North Tonopah Development
I know no one is surprised that I don't know the name of the RV park where we are staying, but neither does Bill.
I drove the entire trip today. The sun was shining and there was no wind. It was a two lane road with construction and a pilot car when we left Pahrump but that was the only slow down. The road was very smooth and very little traffic.
Since the Casino advertised 30 amp service I drove to a park north of town with 50 amp full hook ups. There is no signage to know the name. There are double wide duplexes behind us and pull thru 50 amp full hook up sites in the front.
Our emailed receipt says North Tonopah Development. The WiFi code was printed on a small post it size paper along with the door code for the shower/laundry. The cable channel listing was on another small sheet of paper. On the top of both of those sheets of paper it says Tonopah Hospitality Services. So either we are at Tonopah Hospitality Services of North Tonopah Development. If anyone knows the real name of this place, let me know.
The temperature was 47 degrees and windy when we left the truck. It wouldn't have seemed so cold if we had worn long pants.
After writing yesterday's blog about our second tourist stop at the Chicken Ranch, I thought I'd tell you about the Pahrump Valley Museum we visited yesterday before the whorehouse tour.
I think every time someone visits a small local museum you should be greeted by a volunteer who can tell you a little about the area and the museum. We were very lucky to have a volunteer that enjoys what he is doing.
The volunteer told us that the town of Pahrump did not have electricity until 1964. He said they used to wet burlap and put it on the windows to help cool the houses.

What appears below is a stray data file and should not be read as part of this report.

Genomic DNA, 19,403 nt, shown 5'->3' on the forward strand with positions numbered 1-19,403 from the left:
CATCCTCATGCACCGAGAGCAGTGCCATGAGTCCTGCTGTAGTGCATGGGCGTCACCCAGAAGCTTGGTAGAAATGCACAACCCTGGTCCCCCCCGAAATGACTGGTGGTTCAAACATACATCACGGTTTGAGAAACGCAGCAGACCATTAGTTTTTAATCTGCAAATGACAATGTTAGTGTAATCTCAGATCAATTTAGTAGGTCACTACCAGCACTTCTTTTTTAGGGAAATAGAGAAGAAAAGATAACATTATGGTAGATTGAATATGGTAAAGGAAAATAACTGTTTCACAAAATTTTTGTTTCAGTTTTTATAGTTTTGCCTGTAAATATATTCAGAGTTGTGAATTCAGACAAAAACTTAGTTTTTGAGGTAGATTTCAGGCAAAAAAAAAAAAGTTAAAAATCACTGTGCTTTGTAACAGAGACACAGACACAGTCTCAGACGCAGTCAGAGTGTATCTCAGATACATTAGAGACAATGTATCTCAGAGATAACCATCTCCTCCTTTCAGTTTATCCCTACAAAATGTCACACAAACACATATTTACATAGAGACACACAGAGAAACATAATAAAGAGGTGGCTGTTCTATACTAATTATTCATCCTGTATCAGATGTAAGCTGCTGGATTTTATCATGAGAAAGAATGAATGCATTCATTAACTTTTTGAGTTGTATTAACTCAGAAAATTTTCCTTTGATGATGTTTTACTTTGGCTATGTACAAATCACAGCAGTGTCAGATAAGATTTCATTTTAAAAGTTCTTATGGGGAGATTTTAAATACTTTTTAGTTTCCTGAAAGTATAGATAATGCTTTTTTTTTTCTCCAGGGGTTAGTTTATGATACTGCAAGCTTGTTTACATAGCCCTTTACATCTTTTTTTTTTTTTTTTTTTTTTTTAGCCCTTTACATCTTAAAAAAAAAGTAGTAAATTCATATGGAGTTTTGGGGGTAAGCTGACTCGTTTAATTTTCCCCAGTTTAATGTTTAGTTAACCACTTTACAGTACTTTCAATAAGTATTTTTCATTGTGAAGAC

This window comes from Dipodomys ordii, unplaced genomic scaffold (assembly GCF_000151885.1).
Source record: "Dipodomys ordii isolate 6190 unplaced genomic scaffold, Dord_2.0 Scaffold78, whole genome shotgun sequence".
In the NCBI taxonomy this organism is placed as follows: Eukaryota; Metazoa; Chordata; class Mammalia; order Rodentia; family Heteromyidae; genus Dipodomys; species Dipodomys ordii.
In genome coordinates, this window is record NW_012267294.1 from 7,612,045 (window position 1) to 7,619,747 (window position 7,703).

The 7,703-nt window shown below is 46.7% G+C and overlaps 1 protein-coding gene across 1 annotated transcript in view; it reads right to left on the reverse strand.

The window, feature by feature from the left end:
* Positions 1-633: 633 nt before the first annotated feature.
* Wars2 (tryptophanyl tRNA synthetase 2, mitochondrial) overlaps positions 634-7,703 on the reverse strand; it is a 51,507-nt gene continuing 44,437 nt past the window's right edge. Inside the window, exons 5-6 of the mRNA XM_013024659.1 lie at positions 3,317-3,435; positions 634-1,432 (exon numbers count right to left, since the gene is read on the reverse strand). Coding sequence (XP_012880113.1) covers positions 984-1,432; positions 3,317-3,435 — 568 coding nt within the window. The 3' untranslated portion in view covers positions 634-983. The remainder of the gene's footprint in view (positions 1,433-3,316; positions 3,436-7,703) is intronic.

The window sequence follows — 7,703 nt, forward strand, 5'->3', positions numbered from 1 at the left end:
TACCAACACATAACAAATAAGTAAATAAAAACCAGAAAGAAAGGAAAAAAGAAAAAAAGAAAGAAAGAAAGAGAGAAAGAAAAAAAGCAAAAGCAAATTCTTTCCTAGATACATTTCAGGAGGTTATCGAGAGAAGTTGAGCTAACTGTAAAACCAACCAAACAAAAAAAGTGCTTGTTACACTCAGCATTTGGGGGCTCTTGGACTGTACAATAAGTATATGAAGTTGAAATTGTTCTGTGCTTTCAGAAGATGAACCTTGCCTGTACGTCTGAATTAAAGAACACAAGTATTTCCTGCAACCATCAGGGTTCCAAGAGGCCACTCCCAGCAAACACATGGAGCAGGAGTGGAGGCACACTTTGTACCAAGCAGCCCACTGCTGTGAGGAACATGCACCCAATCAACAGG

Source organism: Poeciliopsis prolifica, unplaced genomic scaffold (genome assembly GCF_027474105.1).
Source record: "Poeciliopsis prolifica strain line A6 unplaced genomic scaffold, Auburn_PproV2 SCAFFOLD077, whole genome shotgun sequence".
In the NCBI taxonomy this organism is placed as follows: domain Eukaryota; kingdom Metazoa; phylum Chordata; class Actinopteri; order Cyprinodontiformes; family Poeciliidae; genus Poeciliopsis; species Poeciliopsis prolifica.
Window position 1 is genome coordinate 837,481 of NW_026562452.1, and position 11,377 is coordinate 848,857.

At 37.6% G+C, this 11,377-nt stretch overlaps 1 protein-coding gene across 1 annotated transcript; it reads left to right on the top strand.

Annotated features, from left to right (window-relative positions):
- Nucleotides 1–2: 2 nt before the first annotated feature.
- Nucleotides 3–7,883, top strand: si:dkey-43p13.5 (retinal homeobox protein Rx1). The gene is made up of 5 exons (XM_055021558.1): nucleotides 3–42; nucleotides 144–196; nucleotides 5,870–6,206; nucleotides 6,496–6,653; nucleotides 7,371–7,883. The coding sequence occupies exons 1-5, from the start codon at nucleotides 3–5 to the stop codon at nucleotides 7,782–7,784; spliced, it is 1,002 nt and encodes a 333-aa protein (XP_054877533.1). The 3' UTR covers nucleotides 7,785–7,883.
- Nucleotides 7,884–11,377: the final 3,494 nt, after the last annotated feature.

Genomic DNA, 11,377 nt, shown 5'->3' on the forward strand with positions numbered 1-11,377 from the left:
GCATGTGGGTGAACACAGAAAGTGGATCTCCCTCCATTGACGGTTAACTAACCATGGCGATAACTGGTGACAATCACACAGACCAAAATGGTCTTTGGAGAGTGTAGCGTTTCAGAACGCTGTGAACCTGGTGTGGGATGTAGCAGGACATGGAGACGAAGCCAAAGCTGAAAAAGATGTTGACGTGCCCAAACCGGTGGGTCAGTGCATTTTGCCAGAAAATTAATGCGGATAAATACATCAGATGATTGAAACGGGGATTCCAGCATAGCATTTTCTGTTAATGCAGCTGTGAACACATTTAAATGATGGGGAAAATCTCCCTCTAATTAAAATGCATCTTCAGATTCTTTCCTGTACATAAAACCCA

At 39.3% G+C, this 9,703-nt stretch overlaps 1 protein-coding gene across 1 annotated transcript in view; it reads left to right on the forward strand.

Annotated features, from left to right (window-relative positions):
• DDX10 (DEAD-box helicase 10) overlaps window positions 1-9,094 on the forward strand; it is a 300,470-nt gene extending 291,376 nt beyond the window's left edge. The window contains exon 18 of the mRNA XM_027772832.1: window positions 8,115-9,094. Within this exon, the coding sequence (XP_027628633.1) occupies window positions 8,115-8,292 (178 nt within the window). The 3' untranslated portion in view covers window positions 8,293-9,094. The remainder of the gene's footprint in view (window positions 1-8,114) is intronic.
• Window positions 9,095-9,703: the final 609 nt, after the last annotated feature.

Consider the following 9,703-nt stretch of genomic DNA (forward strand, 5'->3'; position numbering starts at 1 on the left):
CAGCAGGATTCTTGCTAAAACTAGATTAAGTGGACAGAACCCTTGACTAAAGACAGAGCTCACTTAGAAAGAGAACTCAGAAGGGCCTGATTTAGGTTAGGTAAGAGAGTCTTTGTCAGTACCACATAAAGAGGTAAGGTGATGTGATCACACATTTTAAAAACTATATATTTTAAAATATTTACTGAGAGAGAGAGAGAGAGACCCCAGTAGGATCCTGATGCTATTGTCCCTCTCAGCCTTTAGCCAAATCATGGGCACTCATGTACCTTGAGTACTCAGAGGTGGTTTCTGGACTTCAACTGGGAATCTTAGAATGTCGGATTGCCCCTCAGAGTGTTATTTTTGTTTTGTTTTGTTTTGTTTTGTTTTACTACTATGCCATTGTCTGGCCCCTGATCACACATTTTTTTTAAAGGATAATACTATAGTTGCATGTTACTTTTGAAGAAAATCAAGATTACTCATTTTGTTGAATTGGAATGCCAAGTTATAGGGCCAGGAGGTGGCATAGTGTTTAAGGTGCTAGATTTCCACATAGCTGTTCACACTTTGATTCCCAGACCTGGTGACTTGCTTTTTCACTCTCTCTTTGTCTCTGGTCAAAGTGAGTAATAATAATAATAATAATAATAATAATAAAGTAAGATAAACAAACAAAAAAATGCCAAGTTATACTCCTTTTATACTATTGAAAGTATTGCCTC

The museum was very well organized and easy to read the descriptions.
Of course mining was a big industry as well as cotton.
The second half of the building was the Nevada Test Site exhibit. The docent told us that the Obama Administration halted the storage of radioactive waste in Nevada and instead stores it all over the United States. They are hoping the 18 billion dollar facility will again be used with the new administration.
I really didn't expect this exhibit to be as interesting as it was. It was well done and explained the process very well.
There was an outdoor out building walking tour on the grounds.
In 1947 this Raycraft cottage was built out of railroad ties.
Notice there are no barriers in the home or Plexiglas.
It was a great depiction of what it would have looked like during that time.
I wanted to get a close up of the railroad ties so our friend, Harry, can see it. Harry, these ties came from the Tonopah and Tidewater Railroad.
The next building which was built in one weekend in the 1970's was the Chamber of Commerce.
One of the museum founders built this mock up of a mine tunnel.
This 100 plus year old building was the general store and local post office.
I suggested to Bill that he could also get his hair cut here since there was a barber pole.
No matter what museum you visit, if they have out buildings they always have a schoolhouse.
This building was used as a school house in 1945 when it was moved to the Pahrump Ranch.
The Bowman house is the largest house known to have been built out of railroad ties.
This house was very nice for the time period.
It was much larger than the house I lived in when I was in elementary school.
Bill always gravitates to these kind of vehicles.
The museum also had a great collection of bronzes.
The local garden club volunteers their skills in the garden.
There was a lot to see in this museum. If you are in the area, make sure you stop for a visit. There is no charge, just a donation jar and friendly people.